Ripples #1093: Grief
May 4, 2020
Grief is love’s souvenir. It’s our proof that we once loved. Grief is the receipt we wave in the air that says to the world: Look! Love was once mine. I love well. Here is my proof that I paid the price.
-Glennon Doyle Melton, shared by Leslie in Madison, WI
It’s just fine to feel a little heavy, and it’s just fine to sit here and catch my breath, and it’s just fine to be a mess at times, and it’s just fine to be relatively normal sometimes. It’s just fine to miss them. It’s just fine to let it all hit me, surrendering and succumbing. And it’s just fine to remember that grief has no rules, and that really, it will in many ways last as long as love does. Forever. -Lexi Behrndt, shared by Eric in Los Angeles, CA
Over the years, many people have reached out to me in search of support to help themselves or someone they care about who is grieving. Last fall I shared some thoughts on Unimaginable (but not unbearable) Grief (https://www.facebook.com/groups/TeamRipples/permalink/10156607585716662/), and I’ve been gradually assembling a compendium of advice, articles, and quotes for you to use and share as needed: When Grief Happens. (https://www.facebook.com/notes/2691270684531155).
Way back in the early days of the Covid-19 pandemic (you know, a couple months ago), I stumbled upon an article that resonated with me and many others: “The Discomfort You’re Feeling is Grief.” https://hbr.org/2020/03/that-discomfort-youre-feeling-is-grief It is a conversation with grief expert David Kessler who worked with Elisabeth Kübler-Ross, and who recently identified a sixth stage of grief: Meaning. https://www.amazon.com/Finding-Meaning-Sixth-Stage-Grief/dp/1501192736. The article helped me better understand, anticipate, and manage some of the swirl of emotions that many of us have been experiencing in the last few weeks.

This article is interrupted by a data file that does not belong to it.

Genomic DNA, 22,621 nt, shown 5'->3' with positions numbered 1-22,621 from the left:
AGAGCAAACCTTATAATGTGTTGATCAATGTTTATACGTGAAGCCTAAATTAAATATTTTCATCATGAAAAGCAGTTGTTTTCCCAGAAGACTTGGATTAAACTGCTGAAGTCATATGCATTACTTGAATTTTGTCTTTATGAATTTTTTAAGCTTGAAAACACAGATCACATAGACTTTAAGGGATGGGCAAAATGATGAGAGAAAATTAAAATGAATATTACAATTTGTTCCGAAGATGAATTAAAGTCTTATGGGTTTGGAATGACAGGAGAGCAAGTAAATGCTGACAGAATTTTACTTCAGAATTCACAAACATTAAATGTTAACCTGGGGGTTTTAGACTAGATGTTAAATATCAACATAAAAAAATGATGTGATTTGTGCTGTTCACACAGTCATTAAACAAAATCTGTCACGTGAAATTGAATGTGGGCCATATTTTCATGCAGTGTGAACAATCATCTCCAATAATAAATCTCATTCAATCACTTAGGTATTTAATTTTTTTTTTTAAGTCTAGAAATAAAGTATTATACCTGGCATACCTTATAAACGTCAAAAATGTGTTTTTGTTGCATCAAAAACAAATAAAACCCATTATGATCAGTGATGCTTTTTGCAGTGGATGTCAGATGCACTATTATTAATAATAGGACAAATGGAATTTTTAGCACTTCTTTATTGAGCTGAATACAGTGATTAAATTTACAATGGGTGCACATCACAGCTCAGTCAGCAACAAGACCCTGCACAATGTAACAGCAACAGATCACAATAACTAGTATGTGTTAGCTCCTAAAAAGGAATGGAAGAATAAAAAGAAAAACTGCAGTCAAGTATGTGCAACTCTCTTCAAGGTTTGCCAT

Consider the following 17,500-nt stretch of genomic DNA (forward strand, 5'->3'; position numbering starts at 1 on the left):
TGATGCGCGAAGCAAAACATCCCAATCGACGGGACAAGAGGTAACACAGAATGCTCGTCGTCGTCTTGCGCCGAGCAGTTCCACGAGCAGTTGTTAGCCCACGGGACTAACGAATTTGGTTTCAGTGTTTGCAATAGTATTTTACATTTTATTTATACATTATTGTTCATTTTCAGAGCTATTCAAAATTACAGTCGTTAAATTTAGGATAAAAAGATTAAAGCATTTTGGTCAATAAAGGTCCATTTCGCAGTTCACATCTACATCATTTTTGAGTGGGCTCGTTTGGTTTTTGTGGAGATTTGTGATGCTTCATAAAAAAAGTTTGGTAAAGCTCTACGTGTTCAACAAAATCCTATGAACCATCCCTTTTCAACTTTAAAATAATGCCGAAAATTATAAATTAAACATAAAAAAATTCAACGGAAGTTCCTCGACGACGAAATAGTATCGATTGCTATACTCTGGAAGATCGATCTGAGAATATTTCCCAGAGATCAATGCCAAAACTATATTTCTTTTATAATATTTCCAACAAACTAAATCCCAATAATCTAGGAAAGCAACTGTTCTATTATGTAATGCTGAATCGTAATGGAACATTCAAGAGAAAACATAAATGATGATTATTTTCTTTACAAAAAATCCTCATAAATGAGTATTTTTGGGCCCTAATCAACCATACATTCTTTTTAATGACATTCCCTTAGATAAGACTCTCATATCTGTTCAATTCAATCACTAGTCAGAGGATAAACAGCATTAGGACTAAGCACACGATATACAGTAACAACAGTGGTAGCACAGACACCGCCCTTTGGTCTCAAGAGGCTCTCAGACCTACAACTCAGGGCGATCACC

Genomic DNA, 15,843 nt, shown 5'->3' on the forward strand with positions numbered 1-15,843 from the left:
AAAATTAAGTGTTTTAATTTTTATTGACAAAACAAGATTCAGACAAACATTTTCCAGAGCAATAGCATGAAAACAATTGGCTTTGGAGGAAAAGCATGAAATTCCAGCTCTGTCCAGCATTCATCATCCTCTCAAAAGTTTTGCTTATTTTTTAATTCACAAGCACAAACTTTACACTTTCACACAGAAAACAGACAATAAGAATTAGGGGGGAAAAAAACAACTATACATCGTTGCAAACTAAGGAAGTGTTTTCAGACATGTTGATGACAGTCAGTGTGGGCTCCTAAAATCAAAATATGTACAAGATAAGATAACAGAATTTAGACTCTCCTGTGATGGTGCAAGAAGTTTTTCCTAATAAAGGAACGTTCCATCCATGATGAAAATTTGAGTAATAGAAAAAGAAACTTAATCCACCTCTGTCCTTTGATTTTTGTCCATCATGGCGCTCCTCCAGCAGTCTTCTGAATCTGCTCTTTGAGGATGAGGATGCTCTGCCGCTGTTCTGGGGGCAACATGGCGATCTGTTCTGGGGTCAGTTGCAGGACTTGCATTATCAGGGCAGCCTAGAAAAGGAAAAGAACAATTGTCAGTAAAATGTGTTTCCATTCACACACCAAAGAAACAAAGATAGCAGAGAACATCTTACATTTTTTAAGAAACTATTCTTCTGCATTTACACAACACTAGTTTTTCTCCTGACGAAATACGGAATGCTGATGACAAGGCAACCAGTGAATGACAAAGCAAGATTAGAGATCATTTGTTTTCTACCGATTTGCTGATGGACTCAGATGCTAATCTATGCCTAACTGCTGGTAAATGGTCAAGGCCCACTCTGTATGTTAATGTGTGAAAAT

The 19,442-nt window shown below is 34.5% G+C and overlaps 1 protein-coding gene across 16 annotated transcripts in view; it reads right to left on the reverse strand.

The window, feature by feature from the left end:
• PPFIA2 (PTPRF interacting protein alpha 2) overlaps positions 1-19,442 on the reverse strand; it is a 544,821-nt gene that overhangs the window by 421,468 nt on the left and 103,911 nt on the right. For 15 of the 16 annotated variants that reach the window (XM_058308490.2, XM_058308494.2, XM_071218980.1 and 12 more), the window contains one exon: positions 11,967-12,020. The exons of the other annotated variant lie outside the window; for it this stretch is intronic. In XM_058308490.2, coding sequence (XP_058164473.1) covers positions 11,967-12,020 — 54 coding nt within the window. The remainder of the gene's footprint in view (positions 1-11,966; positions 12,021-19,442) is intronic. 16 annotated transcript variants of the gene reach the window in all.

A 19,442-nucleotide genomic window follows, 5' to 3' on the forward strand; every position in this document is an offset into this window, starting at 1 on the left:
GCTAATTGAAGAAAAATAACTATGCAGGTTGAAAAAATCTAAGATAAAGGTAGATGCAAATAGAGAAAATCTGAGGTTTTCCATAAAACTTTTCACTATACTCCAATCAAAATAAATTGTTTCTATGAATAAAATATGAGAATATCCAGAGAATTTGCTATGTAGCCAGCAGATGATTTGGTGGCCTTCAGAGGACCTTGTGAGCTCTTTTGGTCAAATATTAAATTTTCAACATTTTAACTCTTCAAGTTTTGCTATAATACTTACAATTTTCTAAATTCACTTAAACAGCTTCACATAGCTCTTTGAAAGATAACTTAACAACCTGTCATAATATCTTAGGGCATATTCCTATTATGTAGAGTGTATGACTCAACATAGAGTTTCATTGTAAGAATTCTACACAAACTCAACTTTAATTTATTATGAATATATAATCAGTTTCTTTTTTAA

It turns out there are all kinds of losses that are being experienced right now: jobs that have been eliminated, routines and options that are now restricted, and the myriad ways we’ve had to give up our well-established ways of working, studying and living. And then there is the literal loss of life: family, friends, neighbors, colleagues, and others who have died.
All of these losses, the small ones and the big ones, the temporary and the permanent need to be recognized, acknowledged, and grieved. And extra care must be extended since these losses have come in an already stressful time when we are unable to gather together and support each other. That means feeling all the feels, thinking all the thoughts, and giving space and grace for sadness, frustration, confusion, and hurt. Oh, and celebration to acknowledge the memories and the gifts that are luckily left behind in the face of loss.
I’ll close by dedicating this issue to my mom, the fascinating and remarkable Tootie Wesselmann (1930-2020), who last week went off to play cards in the Great Beyond. I’d prefer not to hear or receive condolences; maybe instead you could extend a little extra compassion and kindness … Read More!